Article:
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Haringey police officers receive 26 defibrillators as part of Met’s safety initiative

PUBLISHED: 15:20 22 August 2017

Defibrillator kits have been rolled out in Haringey  (Picture: Met Police)

Defibrillator kits have been rolled out in Haringey (Picture: Met Police)

Archant

Police officers in Haringey have received 26 defibrillator units as part of the Met’s safety initiative with the London Ambulance Service (LAS).

Haringey is the latest borough to be provided with Automated External Defibrillators (AEDs) who along with Brent and Kingston-Upon-Thames received the kit on Monday.

The initiative began in November 2015 when officers in four boroughs - Enfield, Croydon, Havering and Ealing - were provided with defibrillators to enable them to respond alongside ambulance crews to life-threatening emergencies in London.

Now the scheme involves 13 boroughs.

The average cardiac survival rate is nine per cent in London compared to Heathrow is 75 pc thanks to the availability of AEDs and staff who can use them effectively.

The police and ambulance crews believe that by working together, the cardiac survival rate will increase and more lives will be saved.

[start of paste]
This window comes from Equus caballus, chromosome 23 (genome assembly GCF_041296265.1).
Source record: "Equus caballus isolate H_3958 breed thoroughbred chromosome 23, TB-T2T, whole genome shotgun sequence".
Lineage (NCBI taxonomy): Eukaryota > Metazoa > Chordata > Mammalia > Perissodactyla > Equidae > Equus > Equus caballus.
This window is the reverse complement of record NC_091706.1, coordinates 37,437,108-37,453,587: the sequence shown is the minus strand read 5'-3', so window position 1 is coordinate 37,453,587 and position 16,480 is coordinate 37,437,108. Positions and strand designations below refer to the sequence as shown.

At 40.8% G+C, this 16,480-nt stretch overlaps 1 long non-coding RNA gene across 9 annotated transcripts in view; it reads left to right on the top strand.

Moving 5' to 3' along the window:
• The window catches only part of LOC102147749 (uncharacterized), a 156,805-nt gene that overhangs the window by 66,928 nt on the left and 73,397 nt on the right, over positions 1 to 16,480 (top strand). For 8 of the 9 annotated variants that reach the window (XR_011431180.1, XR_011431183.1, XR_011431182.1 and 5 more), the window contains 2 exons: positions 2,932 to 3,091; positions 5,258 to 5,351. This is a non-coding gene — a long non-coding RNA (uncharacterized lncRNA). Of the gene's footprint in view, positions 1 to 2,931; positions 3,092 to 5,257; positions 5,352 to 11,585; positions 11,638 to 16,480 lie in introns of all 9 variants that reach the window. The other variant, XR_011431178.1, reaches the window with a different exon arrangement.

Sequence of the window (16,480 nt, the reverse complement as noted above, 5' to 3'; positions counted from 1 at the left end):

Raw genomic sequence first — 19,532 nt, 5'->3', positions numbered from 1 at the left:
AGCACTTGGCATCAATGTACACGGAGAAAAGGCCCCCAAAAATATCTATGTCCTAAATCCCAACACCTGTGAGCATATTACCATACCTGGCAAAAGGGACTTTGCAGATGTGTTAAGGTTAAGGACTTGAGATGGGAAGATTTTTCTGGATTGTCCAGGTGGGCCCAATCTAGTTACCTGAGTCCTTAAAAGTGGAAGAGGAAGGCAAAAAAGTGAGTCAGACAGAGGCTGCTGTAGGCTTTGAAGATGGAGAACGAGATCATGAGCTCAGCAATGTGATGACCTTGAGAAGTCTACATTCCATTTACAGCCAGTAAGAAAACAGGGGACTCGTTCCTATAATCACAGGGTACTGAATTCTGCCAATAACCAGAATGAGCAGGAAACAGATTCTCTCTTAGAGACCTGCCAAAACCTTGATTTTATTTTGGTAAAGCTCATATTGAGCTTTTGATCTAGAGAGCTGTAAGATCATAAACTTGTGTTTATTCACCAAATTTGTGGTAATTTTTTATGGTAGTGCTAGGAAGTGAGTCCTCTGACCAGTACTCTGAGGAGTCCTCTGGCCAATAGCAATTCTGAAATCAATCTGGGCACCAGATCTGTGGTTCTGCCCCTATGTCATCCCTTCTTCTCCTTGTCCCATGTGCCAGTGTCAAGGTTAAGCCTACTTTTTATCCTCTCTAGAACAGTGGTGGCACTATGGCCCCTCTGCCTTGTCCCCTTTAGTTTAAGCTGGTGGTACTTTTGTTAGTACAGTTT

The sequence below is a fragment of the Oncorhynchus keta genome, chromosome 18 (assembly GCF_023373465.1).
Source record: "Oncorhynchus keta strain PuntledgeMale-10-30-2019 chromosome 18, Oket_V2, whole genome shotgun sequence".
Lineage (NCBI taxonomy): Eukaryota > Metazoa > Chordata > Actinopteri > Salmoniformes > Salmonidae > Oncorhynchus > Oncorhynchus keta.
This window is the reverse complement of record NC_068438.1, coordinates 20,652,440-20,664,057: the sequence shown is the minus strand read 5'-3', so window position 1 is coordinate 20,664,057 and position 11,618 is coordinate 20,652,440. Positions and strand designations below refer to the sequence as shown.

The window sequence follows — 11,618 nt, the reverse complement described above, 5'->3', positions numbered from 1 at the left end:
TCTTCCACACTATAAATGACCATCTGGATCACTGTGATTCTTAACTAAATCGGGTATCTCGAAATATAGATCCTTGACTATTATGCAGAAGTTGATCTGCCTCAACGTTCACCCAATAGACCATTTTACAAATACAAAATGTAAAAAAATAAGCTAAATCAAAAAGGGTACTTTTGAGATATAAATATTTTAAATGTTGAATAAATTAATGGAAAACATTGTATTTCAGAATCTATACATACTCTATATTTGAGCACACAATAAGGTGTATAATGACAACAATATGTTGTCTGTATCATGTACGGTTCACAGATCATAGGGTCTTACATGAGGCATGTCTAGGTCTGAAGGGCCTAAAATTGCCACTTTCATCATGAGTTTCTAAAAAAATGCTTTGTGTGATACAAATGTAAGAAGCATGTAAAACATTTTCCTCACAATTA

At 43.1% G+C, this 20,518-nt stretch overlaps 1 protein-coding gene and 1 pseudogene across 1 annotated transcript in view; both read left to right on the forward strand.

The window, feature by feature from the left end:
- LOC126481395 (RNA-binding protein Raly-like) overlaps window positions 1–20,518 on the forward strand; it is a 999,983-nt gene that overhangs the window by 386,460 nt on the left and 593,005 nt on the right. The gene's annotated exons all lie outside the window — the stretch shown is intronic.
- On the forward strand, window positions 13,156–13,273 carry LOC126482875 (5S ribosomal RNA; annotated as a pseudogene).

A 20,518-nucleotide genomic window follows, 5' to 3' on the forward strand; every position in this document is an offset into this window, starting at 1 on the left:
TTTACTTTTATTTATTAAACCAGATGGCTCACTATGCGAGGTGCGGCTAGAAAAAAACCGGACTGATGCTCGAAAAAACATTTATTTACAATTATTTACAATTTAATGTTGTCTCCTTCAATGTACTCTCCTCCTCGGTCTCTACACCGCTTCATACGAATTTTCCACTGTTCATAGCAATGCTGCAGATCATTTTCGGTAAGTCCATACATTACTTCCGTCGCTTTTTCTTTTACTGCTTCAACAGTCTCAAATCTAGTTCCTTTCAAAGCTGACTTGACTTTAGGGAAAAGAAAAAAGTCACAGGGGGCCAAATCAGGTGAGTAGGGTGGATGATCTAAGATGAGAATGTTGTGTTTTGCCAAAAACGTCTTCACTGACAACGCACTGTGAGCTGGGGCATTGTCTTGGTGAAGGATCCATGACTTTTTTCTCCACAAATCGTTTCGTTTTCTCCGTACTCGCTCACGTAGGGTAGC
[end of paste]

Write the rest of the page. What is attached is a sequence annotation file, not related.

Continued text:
Chris Hartley-Sharpe, head of first responders at LAS, said: “Every second counts when someone is in cardiac arrest. The only way to restart a heart is with a defibrillator, so the sooner one arrives with someone trained to use it, the better the outcome for the patient.

“While we will always send an ambulance response as a priority, by working together with the Met we can ensure patients in cardiac arrest receive vital treatment as quickly as possible.”

As part of the initiative, police officers equipped with defibrillators, who are available to respond, will be alerted to a potential cardiac arrest at the same time as ambulance crews, which means that if they reach the patient first, or are already on scene, they can begin providing life-saving treatment until a skilled clinician arrives.

Based on results from the pilot, it is estimated the scheme could save dozens of lives each year.

Sue Warner, strategic health and safety adviser for the Met, said: “We are delighted to be working with the London Ambulance Service to save lives across London.

“Equipping our response team vehicles and station offices with this essential life saving equipment will enable our officers to respond as effectively to these critical life or death emergency calls.”

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